If your first response to our quiz title was to snort derisively and think to yourself, “Of COURSE I could be a military officer! Only dummies get stuck as privates.” Well, we may have a thing or two to say about that. First, you have to prove yourself … so drop and give me 20!
These days, it’s awfully easy to make it into the Army. But it’s a different matter if you want to be calling the shots on the battlefield. Officers need substantial schooling and exceptional leadership skills to earn the respect of the men and women they lead into chaos. Do you even understand the process of becoming an officer? How many different paths can you take to officerhood?
Do you know exactly how much education officers need to qualify for the appropriate training courses, and how long those courses last? Can you pick up and leave at your commander’s whims, or do you have other professional duties that would make it hard for you to fulfill your obligations?
Because, see, officers are one of the linchpins of the entire military. If no one’s giving the orders, nothing’s getting done. In times of war or peace, that’s a recipe for a complete internal meltdown.
When the bullets start flying, you’d best hope that your commanding officers were paying attention during their training. It’s quite literally a matter of life or death. So Ten-Hut! Settle in with our quiz and see if you know how to transform yourself into an officer of the U.S. military.
You must be at least 17 years old to start down the path to officerhood in the U.S. military. Not everyone will see their goal through to the end.
Enlisted soldiers do most of the grunt work. Officers, on the other hand, are the managers, making key decisions that make the military operate (hopefully) smoothly.
The Reserve Officers Training Corps, or ROTC, is a prominent program in American universities. Students learn valuable officer skills in exchange for tuition fees and the souls of their first-born children, but we probably made up that last part.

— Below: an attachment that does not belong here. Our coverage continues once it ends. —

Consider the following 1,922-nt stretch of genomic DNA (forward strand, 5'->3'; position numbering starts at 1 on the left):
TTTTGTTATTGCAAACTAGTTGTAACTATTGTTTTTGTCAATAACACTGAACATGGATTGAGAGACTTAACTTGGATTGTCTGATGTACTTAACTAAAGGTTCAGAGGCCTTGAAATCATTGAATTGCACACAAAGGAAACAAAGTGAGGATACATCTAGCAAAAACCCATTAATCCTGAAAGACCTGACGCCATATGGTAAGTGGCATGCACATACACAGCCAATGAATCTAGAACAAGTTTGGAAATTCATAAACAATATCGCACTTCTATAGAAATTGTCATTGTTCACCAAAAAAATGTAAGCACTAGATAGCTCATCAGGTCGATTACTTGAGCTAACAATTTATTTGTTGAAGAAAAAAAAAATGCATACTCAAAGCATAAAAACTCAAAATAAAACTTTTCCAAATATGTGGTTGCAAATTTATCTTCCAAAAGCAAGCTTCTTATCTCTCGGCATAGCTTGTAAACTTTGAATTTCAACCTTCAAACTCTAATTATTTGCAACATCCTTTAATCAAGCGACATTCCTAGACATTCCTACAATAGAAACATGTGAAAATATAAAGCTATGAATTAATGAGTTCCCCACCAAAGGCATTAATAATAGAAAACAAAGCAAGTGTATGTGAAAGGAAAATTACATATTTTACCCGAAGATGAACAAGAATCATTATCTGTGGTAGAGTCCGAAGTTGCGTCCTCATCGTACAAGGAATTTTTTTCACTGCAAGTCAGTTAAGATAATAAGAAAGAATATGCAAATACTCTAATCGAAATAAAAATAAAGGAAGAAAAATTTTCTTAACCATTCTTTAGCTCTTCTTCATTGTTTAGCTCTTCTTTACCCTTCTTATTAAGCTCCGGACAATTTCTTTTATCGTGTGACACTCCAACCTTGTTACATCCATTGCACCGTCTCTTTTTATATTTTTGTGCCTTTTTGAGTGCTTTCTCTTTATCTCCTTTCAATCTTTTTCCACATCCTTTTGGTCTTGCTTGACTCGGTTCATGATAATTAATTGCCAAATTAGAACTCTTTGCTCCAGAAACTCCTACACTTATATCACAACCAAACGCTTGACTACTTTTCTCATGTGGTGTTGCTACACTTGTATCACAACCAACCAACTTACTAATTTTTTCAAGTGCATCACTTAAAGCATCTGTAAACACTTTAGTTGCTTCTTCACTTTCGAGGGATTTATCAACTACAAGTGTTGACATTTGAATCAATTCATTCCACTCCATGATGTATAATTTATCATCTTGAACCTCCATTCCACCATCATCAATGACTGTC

If you begin ROTC when you enter a university, once you complete your four-year degree, you will not only graduate … you'll also be an officer. A four-star general, even!
There are four paths toward becoming an officer. Each path offers a very different way to the end goal, but they all require years of sacrifice and dedication.
Active duty officers make the service their full-time job. They may be deployed around the world, wherever duty calls.
A four-year college degree is the one truly critical component to becoming an officer. So if you hate school, maybe you should really work on your salute instead.
Deployment is a great unknown for all service personnel. The geopolitical climate can change at any moment, transforming relative peace into full-blown war in a matter of days.
In the Active Reserve, you're allowed to pursue your normal professional life, so you can choose your place of residence. That's not true of other all officers, who are subject to the whims of their commanders.
The U.S. Military Academy, located at West Point, New York, is often just called "West Point." It's a college that offers four-year degrees along with officer training, and it's very, very tough to be accepted.